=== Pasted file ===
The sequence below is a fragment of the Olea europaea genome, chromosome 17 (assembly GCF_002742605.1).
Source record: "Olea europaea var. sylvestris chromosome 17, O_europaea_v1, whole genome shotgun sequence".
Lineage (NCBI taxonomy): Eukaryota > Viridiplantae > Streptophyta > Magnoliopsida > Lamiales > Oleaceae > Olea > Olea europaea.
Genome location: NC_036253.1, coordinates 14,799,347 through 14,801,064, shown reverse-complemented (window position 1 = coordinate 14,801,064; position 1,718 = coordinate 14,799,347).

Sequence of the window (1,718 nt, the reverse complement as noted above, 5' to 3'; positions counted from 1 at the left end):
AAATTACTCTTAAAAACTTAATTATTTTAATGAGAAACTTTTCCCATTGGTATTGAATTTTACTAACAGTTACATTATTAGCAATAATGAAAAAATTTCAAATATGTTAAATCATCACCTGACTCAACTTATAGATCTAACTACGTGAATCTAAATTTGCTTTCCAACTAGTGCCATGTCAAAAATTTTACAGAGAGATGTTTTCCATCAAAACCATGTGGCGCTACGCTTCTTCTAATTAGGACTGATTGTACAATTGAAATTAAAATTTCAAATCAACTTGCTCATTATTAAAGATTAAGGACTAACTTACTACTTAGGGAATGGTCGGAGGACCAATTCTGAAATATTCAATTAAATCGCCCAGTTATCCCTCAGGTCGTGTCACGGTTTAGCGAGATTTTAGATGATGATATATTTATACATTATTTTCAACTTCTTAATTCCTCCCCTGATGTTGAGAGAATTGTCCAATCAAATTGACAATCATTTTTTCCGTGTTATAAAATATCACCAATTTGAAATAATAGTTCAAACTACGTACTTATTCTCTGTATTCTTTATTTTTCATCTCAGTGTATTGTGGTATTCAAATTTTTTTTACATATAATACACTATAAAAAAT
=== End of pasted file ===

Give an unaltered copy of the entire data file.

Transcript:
The sequence below is a fragment of the Olea europaea genome, chromosome 17 (assembly GCF_002742605.1).
Source record: "Olea europaea var. sylvestris chromosome 17, O_europaea_v1, whole genome shotgun sequence".
Lineage (NCBI taxonomy): Eukaryota > Viridiplantae > Streptophyta > Magnoliopsida > Lamiales > Oleaceae > Olea > Olea europaea.
Genome location: NC_036253.1, coordinates 14,799,347 through 14,801,064, shown reverse-complemented (window position 1 = coordinate 14,801,064; position 1,718 = coordinate 14,799,347).

Sequence of the window (1,718 nt, the reverse complement as noted above, 5' to 3'; positions counted from 1 at the left end):
AAATTACTCTTAAAAACTTAATTATTTTAATGAGAAACTTTTCCCATTGGTATTGAATTTTACTAACAGTTACATTATTAGCAATAATGAAAAAATTTCAAATATGTTAAATCATCACCTGACTCAACTTATAGATCTAACTACGTGAATCTAAATTTGCTTTCCAACTAGTGCCATGTCAAAAATTTTACAGAGAGATGTTTTCCATCAAAACCATGTGGCGCTACGCTTCTTCTAATTAGGACTGATTGTACAATTGAAATTAAAATTTCAAATCAACTTGCTCATTATTAAAGATTAAGGACTAACTTACTACTTAGGGAATGGTCGGAGGACCAATTCTGAAATATTCAATTAAATCGCCCAGTTATCCCTCAGGTCGTGTCACGGTTTAGCGAGATTTTAGATGATGATATATTTATACATTATTTTCAACTTCTTAATTCCTCCCCTGATGTTGAGAGAATTGTCCAATCAAATTGACAATCATTTTTTCCGTGTTATAAAATATCACCAATTTGAAATAATAGTTCAAACTACGTACTTATTCTCTGTATTCTTTATTTTTCATCTCAGTGTATTGTGGTATTCAAATTTTTTTTACATATAATACACTATAAAAAAT